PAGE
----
Dynamic duo: Gabrielle Douglas, right, and her childhood hero, Dominique Dawes. The only two black female gymnasts to win gold in the Olympics.

Before the London Olympics, the name Gabrielle “Gabby” Douglas was as obscure as, well,  the names of any black gymnasts competing in the Olympics. There have been so few.  But the Virginia Beach, Va. prodigy now stands front and center of the athletic universe at age 14 after capturing gold in the all-around gymnastics competition, becoming the first African American to do so and the second black female to win gold in any gymnastics since Dominique Dawes in the 1996 Games.

Even more impressive is the fact that Douglas became one of the first American female to win both the team gold and the all-around gold in the same Olympic Games, feats that living legends Mary Lou Retton and Shannon Miller were able to accomplish.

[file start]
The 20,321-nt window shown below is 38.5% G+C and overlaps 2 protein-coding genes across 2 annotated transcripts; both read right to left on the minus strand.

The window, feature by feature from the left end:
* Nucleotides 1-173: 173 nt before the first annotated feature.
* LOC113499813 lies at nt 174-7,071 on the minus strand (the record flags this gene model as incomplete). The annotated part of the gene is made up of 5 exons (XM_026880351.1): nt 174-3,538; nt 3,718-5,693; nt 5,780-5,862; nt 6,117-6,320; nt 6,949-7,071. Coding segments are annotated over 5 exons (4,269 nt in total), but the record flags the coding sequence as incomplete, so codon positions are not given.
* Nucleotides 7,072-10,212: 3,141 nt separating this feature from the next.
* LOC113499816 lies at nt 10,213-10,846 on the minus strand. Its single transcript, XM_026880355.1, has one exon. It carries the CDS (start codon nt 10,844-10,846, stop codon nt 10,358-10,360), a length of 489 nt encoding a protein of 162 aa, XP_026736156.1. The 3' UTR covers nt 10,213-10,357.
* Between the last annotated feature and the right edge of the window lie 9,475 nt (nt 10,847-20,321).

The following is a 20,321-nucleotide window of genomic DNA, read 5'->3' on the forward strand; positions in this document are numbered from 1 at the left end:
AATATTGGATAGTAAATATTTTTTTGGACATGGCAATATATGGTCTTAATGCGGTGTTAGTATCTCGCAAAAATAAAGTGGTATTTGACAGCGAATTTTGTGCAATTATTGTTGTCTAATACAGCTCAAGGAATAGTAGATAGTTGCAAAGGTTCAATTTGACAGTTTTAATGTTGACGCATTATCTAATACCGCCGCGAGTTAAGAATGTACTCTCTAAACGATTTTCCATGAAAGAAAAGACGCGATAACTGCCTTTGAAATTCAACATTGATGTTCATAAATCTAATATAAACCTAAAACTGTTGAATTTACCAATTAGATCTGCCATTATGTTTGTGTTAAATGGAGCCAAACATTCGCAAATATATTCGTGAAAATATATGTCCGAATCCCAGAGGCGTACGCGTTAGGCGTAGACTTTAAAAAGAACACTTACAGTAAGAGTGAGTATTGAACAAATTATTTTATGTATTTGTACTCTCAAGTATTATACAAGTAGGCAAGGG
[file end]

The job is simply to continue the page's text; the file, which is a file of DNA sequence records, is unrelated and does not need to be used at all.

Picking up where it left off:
This is a far cry from just two years ago when she was a raw talent who convinced her mother to let her move from home to suburban Des Moines to  live with another family in order to train. And it’s a longer way from just a year ago when, talented undeniable, her greatness was upended by her nerves in the world championship games and she fell off the balance beam three times.

“Physically yes, she was prepared; we all knew that,” Martha Karolyi, the U.S. national team coordinator, told Time magazine. “But lots of people had a question mark about her ability to focus, and really this quality has improved in the last five months. She had such a great improvement, it’s incredible in such a short time. I haven’t seen any gymnast go from an average good gymnast five months ago to climb up to be the best in the world. That’s the truth.”

The truth is, there are a few other precious moments in American sports history that turned the athletic world on its axis. Here are the best breakout moments in sports.

— terry shropshire

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